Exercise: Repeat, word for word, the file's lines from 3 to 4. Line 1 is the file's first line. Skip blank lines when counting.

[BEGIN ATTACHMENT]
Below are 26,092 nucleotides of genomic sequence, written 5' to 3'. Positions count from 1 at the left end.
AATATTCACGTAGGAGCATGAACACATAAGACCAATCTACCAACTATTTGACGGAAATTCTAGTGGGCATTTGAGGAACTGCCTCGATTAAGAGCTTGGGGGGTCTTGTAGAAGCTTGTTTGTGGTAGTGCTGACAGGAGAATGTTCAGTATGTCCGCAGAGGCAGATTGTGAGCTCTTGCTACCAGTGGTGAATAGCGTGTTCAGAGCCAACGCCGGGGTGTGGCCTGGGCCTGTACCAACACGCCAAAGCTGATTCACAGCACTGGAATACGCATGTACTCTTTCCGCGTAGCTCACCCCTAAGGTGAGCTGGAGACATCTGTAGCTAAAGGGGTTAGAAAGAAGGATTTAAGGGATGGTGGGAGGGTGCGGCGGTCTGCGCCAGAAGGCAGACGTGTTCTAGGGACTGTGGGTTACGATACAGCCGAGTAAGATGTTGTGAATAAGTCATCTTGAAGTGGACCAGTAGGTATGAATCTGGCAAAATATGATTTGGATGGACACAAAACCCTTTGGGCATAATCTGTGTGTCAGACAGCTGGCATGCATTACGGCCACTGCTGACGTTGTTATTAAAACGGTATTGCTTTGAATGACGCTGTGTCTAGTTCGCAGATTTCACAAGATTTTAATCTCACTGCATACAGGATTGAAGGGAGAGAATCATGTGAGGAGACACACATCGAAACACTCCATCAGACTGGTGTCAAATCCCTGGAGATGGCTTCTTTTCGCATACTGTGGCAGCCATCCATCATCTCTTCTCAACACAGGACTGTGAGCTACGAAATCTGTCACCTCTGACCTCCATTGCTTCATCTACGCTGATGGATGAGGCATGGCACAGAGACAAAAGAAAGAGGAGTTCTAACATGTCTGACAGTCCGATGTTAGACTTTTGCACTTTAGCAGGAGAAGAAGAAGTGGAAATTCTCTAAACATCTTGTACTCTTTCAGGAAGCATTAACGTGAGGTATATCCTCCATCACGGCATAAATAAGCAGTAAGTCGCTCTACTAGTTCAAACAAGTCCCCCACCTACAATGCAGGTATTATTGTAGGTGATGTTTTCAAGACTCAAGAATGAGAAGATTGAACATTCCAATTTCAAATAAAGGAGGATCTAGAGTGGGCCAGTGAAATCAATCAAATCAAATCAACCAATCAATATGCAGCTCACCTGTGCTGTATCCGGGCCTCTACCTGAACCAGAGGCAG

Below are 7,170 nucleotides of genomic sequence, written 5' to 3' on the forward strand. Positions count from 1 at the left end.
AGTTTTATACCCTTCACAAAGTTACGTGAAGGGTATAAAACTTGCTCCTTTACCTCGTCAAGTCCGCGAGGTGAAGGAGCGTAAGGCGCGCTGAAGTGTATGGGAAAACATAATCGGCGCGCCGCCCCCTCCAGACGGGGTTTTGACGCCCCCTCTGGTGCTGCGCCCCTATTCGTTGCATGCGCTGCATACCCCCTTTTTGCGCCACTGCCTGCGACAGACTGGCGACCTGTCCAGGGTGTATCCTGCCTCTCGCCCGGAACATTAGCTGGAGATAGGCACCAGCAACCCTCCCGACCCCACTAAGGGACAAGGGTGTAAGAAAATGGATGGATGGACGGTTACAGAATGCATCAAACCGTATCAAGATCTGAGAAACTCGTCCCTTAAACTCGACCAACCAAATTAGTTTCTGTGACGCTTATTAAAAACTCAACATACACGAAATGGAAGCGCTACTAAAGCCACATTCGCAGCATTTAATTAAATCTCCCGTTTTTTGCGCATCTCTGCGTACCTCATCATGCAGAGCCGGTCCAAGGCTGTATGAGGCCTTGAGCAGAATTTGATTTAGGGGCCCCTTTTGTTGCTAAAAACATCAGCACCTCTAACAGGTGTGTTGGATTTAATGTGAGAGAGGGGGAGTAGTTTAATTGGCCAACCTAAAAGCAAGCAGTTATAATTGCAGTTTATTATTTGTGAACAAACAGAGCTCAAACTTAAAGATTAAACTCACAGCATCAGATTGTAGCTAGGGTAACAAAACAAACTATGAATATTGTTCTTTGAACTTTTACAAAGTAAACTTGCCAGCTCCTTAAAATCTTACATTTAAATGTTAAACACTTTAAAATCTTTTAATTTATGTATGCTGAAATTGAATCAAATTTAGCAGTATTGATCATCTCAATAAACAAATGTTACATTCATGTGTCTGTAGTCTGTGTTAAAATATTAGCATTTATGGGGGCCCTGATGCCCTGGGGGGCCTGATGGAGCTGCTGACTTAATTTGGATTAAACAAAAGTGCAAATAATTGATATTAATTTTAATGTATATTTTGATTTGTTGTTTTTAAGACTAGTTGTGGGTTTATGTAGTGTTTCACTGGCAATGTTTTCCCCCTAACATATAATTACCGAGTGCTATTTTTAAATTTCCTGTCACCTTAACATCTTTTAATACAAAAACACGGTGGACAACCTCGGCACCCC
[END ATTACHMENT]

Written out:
Below are 7,170 nucleotides of genomic sequence, written 5' to 3' on the forward strand. Positions count from 1 at the left end.
AGTTTTATACCCTTCACAAAGTTACGTGAAGGGTATAAAACTTGCTCCTTTACCTCGTCAAGTCCGCGAGGTGAAGGAGCGTAAGGCGCGCTGAAGTGTATGGGAAAACATAATCGGCGCGCCGCCCCCTCCAGACGGGGTTTTGACGCCCCCTCTGGTGCTGCGCCCCTATTCGTTGCATGCGCTGCATACCCCCTTTTTGCGCCACTGCCTGCGACAGACTGGCGACCTGTCCAGGGTGTATCCTGCCTCTCGCCCGGAACATTAGCTGGAGATAGGCACCAGCAACCCTCCCGACCCCACTAAGGGACAAGGGTGTAAGAAAATGGATGGATGGACGGTTACAGAATGCATCAAACCGTATCAAGATCTGAGAAACTCGTCCCTTAAACTCGACCAACCAAATTAGTTTCTGTGACGCTTATTAAAAACTCAACATACACGAAATGGAAGCGCTACTAAAGCCACATTCGCAGCATTTAATTAAATCTCCCGTTTTTTGCGCATCTCTGCGTACCTCATCATGCAGAGCCGGTCCAAGGCTGTATGAGGCCTTGAGCAGAATTTGATTTAGGGGCCCCTTTTGTTGCTAAAAACATCAGCACCTCTAACAGGTGTGTTGGATTTAATGTGAGAGAGGGGGAGTAGTTTAATTGGCCAACCTAAAAGCAAGCAGTTATAATTGCAGTTTATTATTTGTGAACAAACAGAGCTCAAACTTAAAGATTAAACTCACAGCATCAGATTGTAGCTAGGGTAACAAAACAAACTATGAATATTGTTCTTTGAACTTTTACAAAGTAAACTTGCCAGCTCCTTAAAATCTTACATTTAAATGTTAAACACTTTAAAATCTTTTAATTTATGTATGCTGAAATTGAATCAAATTTAGCAGTATTGATCATCTCAATAAACAAATGTTACATTCATGTGTCTGTAGTCTGTGTTAAAATATTAGCATTTATGGGGGCCCTGATGCCCTGGGGGGCCTGATGGAGCTGCTGACTTAATTTGGATTAAACAAAAGTGCAAATAATTGATATTAATTTTAATGTATATTTTGATTTGTTGTTTTTAAGACTAGTTGTGGGTTTATGTAGTGTTTCACTGGCAATGTTTTCCCCCTAACATATAATTACCGAGTGCTATTTTTAAATTTCCTGTCACCTTAACATCTTTTAATACAAAAACACGGTGGACAACCTCGGCACCCC